Woodhouse's scrub jays are relatively uncommon in California: their population stronghold is in the semiarid mountain forests of the Colorado Plateau, with other big populations in the Texas hill country and mainland Mexico. Woodhouse's scrub jays do range into California's eastern edge on a regular basis; there just aren't a lot of them here at a time. The consummate birder Kenn Kaufman has mapped the ranges of the two new species in his article on the split on Audubon's website, and really the easiest way to tell whether the scrub jay in front of you is a California or a Woodhouse's is to look at the map and see whether you're in Woodhouse or California territory. Unless you're in the stretch of desert between Reno and Carson City, Nevada, the map is pretty much a slam dunk.
Kaufman points out that the abundance of each new species in parts of the west is a boon to those birders compiling life lists, an acquisitive hobby whose practitioners can make Pokémon Go players look like pikers:
Birders who have traveled widely in the West have probably seen both of these already, and will net an automatic “armchair lifer” from the decision. If you’ve already seen them, you can go ahead and count them
This isn't the first time ornithologists have split off new scrub jay species. Field guides once listed both the Florida scrub jay and the Santa Cruz Island scrub jay as members of the California scrub jay species. Both were declared to be separate species in 1998.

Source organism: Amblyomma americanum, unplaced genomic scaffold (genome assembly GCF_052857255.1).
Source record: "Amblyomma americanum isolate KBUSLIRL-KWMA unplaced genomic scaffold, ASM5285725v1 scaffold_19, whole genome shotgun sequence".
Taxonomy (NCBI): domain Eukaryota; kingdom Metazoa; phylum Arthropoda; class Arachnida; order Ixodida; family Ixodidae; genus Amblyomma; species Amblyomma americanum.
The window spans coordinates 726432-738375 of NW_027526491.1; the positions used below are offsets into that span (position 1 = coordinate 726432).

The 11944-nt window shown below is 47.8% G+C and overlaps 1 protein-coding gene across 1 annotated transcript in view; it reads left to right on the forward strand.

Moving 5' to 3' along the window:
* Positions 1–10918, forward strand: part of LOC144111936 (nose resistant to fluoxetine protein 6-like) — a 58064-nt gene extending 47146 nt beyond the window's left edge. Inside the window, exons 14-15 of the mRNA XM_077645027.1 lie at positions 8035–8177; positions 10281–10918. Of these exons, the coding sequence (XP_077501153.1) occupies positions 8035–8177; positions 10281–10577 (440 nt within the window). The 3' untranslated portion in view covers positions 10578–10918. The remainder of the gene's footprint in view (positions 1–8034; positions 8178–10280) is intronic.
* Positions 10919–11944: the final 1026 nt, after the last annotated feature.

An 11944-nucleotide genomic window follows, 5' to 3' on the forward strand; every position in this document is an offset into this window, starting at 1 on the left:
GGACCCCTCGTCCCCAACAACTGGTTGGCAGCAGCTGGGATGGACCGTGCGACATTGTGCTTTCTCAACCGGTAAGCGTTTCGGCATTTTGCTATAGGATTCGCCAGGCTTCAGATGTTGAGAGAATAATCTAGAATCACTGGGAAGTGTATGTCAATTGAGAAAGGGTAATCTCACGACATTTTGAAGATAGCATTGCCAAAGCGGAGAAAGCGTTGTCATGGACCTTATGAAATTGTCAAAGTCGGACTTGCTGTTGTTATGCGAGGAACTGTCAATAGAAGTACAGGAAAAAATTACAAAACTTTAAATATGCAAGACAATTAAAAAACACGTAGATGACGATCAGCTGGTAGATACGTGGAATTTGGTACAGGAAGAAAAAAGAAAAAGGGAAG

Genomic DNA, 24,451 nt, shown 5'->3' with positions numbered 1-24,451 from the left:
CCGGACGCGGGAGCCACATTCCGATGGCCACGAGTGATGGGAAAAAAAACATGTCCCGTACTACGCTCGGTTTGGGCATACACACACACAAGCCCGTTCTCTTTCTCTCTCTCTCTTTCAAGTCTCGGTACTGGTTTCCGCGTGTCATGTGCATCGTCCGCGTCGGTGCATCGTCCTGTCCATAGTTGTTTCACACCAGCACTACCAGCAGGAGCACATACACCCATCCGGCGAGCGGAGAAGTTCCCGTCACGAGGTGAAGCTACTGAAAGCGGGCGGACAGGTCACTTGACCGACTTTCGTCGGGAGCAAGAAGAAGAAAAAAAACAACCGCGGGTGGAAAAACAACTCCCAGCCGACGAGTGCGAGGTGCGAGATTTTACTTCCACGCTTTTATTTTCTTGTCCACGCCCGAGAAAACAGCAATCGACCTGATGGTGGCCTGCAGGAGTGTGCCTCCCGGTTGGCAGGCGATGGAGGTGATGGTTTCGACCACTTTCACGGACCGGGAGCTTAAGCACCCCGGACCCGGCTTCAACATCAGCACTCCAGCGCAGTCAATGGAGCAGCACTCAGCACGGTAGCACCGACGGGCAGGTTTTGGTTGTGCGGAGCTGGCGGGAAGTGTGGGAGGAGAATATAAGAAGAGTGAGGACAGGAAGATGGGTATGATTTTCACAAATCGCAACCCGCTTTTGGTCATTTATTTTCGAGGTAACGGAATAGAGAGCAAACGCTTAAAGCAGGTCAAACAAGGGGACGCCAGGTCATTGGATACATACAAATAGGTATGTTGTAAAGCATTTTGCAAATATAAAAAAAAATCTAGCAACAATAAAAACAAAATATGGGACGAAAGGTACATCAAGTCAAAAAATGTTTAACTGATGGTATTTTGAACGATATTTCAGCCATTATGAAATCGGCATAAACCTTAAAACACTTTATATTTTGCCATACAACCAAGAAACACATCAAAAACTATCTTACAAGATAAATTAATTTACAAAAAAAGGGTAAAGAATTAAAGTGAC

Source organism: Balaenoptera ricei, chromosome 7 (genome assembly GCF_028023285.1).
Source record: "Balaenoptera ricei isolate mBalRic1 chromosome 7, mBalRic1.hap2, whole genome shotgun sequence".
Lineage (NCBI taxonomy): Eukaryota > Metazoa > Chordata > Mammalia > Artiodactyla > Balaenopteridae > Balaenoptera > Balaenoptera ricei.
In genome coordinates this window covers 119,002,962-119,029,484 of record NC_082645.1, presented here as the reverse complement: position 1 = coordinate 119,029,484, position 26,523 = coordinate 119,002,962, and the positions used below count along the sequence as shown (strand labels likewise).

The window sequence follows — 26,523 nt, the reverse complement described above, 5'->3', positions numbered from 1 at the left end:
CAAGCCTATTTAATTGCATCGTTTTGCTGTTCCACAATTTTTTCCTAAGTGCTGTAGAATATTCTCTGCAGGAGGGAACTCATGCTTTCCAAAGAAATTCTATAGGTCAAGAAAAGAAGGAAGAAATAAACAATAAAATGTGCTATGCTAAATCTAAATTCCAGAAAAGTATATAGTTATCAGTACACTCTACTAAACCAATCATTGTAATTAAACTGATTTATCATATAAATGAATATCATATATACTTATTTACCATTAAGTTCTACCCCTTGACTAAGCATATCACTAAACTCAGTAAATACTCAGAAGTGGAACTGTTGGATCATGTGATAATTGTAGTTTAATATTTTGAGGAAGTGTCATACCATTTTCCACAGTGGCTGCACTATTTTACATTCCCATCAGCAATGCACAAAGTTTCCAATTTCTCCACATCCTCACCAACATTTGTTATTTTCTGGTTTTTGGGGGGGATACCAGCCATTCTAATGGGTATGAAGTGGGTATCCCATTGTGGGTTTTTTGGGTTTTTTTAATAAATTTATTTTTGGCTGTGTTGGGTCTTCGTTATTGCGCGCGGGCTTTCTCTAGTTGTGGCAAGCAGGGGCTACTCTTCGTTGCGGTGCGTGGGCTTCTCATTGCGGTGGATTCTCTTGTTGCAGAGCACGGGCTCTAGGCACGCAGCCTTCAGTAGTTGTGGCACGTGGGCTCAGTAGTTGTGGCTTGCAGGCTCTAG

This current split between California and Woodhouse's scrub jays may not be the last. Though discussion of splitting the scrub jay has been happening for some time, the AOU's decision was mainly prompted by a 2014 study of scrub jay genetics, led by biologists from Occidental College's Moore Laboratory of Zoology, that also suggested that scrub jay populations in southern Mexico may merit being declared a new species as well. It's likely North America may see even more new species of scrub jay before long.
There's other news of interest to California birders in the 2016 Checklist: the Leach's storm-petrel, a small, dark seabird with a wide distribution in the Northern Atlantic and Pacific, has had two new species split from it: the Townsend's and Ainley's storm-petrels. Both new species nest on remote islands off the Pacific coast of Baja California, making it possible that Southern California birders might see them. But distinguishing the new species from the much more common Leach's storm-petrel and from each other is extremely difficult, so it's likely that this new split will vex birders.
And a name change of one of California's most prominent birds won't make much difference to birders, but will probably delight classicists. The sandhill crane, a four-foot-tall bird that winters in wetlands in the Central Valley and near the Salton Sea, has long been known scientifically as Grus canadensis. Recent genetic work has prompted scientists to rearrange the cranes: the whooping crane and common crane are staying in Grus, but scientists have determined that sandhill cranes are too distantly related to other cranes to share a genus. So sandhill cranes get a new genus, Antigone, named for Oedipus' daughter and half-sister.
But while reassignments like these happen in pretty much every annual update of the checklist, it's not all that often that they affect a species as common as the scrub jay. So next time you hear that raucous cry through your window, reflect on the fact that we have plenty to learn about wild species, even if they're living right under our noses.
For the record: This story has been updated to include a link to the study that prompted the AOU's decision.